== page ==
Now the World Cup circus has trundled out of South Africa's third largest city, you can enjoy all the benefits it brought without the crowds: improved roads, a new airport, a brilliant public transport system and spruced-up shops and restaurants.
There are subtler improvements, too: to make sure the city was up to international tourism standards, staff in Durban's hotels, restaurants and tourist sights were given free training in customer care by the local council.
While international tourists flock to Cape Town, Kruger and the Garden Route – and most business travellers rarely make it past Johannesburg – Durban is often overlooked by non-South African visitors. This is great news for holidaymakers who do make the journey, because it means that, outside South African school holidays, the city is relatively quiet.
With a subtropical climate, extensive beaches and a unique hybrid of African, European and Asian culture, Durban is an ideal place to escape the drudgery of the UK in winter. To make it more enticing, at the time of writing the pound to rand exchange rate remained heavily in Britain's favour.
...a wander through the Indian quarter With the biggest Indian population outside the subcontinent, this is one of the most vibrant parts of the city. At its heart is the Juma Masjid Mosque, the biggest mosque in the southern hemisphere. Its gold minarets and marble hall mark it out from the rest of the grey commercial district. Outside prayer-time, a friendly guide should be easy to find. Explore the surrounding streets, too, making sure you sample a Durban "bunny chow": half a loaf of bread with the centre scooped out and filled with curry.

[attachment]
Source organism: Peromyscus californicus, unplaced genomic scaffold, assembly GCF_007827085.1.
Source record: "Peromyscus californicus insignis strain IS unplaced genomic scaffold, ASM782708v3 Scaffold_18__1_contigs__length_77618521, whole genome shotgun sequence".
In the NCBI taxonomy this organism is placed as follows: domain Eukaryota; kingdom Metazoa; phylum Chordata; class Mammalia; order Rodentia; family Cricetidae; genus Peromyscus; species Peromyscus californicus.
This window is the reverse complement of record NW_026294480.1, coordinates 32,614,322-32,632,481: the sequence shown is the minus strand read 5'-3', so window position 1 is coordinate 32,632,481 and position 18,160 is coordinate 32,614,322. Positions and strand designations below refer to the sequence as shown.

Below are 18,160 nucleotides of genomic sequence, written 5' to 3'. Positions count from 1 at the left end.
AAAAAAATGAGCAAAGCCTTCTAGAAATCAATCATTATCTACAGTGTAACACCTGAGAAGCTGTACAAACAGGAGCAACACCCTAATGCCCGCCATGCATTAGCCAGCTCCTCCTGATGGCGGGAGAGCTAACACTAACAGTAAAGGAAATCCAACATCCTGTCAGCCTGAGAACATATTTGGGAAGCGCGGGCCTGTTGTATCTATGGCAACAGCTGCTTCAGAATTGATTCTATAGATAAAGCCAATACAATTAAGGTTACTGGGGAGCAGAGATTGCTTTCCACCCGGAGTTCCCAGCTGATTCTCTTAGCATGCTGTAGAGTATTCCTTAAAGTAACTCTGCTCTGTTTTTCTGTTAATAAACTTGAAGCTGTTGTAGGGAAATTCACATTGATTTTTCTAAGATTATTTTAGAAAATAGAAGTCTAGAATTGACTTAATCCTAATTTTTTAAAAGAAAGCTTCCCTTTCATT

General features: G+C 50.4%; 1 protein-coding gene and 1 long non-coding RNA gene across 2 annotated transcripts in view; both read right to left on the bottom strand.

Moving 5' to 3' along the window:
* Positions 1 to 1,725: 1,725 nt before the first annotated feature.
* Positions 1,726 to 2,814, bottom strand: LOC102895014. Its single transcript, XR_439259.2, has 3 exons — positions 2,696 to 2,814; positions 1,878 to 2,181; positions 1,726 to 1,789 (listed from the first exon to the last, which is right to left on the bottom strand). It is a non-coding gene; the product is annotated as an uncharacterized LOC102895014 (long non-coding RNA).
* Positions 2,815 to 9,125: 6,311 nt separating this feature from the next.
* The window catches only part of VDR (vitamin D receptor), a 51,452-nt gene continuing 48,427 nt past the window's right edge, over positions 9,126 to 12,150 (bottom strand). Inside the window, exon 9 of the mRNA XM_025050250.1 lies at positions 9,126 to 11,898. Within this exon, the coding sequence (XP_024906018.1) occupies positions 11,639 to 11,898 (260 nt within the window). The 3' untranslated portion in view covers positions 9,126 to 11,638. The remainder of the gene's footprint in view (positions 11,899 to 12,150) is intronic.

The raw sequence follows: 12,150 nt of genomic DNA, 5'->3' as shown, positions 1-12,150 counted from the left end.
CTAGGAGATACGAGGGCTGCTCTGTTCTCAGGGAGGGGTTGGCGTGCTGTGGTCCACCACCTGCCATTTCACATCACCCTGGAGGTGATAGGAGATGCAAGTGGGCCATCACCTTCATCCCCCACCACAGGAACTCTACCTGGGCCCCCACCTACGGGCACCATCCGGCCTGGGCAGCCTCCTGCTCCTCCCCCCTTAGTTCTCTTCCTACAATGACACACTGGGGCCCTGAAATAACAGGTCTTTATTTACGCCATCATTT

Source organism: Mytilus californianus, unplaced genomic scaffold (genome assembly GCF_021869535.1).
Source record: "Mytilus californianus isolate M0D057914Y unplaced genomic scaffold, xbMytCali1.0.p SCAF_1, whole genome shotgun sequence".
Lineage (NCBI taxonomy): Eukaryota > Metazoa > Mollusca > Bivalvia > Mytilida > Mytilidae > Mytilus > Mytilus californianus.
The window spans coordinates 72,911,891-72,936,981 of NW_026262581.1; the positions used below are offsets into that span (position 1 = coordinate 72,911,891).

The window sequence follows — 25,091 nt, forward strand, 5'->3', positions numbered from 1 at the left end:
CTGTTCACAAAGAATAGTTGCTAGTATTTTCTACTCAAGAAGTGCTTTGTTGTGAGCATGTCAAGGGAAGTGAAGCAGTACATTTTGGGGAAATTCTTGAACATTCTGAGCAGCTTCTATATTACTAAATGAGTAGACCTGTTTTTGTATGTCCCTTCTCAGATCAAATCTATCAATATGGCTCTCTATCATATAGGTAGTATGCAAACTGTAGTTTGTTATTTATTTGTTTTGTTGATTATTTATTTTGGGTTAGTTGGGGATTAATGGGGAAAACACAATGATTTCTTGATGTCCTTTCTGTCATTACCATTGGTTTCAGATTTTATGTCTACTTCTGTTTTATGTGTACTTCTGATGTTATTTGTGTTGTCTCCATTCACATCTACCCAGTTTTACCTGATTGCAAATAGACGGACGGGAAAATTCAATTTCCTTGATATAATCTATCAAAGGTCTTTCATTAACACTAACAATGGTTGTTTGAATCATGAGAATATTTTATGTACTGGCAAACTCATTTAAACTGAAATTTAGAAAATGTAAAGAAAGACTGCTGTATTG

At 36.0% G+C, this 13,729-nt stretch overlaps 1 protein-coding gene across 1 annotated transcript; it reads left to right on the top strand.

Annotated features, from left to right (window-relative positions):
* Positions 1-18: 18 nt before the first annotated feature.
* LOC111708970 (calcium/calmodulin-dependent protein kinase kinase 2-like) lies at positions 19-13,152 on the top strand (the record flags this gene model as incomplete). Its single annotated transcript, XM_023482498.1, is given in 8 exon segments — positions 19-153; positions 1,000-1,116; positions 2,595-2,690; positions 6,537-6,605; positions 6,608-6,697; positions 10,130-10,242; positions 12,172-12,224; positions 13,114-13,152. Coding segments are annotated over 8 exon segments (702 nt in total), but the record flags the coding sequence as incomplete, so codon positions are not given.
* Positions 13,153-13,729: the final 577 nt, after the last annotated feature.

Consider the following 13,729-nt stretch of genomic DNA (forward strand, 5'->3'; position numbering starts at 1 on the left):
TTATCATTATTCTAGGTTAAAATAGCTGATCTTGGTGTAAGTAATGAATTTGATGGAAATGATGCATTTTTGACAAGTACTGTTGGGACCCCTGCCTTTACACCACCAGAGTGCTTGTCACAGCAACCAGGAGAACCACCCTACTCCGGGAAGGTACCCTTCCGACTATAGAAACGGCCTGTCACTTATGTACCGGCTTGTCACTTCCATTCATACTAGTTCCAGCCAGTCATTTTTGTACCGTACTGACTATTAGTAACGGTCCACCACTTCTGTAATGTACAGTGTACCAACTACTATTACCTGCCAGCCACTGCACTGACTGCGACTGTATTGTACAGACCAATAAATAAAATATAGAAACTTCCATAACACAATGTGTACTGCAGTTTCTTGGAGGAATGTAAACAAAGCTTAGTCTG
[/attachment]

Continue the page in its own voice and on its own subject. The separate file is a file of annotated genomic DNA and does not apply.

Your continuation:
...the Tourist Office (the Old Station Complex, 160 Pine Street). Not so much for the advice – though staff are helpful – but because it is housed in the old train station where a young Mohandas Gandhi took his foremost stand against apartheid and bought a (whites-only) first-class ticket to Johannesburg. There is an impressive statue in the lobby to commemorate the moment.
....haggling at the market. Victoria Market, in the centre of the city, is a bit rundown and touristy, but it's still one of the best places to pick up local crafts. If you carry on walking on to a rather intimidating overpass, you get to the more authentic Muthi Market, where various "witch doctors" pedal everything from snake skins to crocodile's teeth for medicinal (and occasionally vindictive) potions.
...a delve into the region's history. Go to the Gandhi Museum and see the house where the father of Indian independence spent 21 years of his life, or visit some of the Zulu battlefields, which are an easy drive away.
...the coastline. Durban is home to some of the country's best beaches. If you fancy doing more than sunning yourself, try a surf lesson with Shaun at Learn2Surf, which he runs out of the Marine Lifesavers Club on Durban's beachfront. uShaka Marine World, Africa's biggest aquarium, is a great place to take the children. Eat dinner with sharks swimming around you and explore shipwrecks or hit the theme-park rides.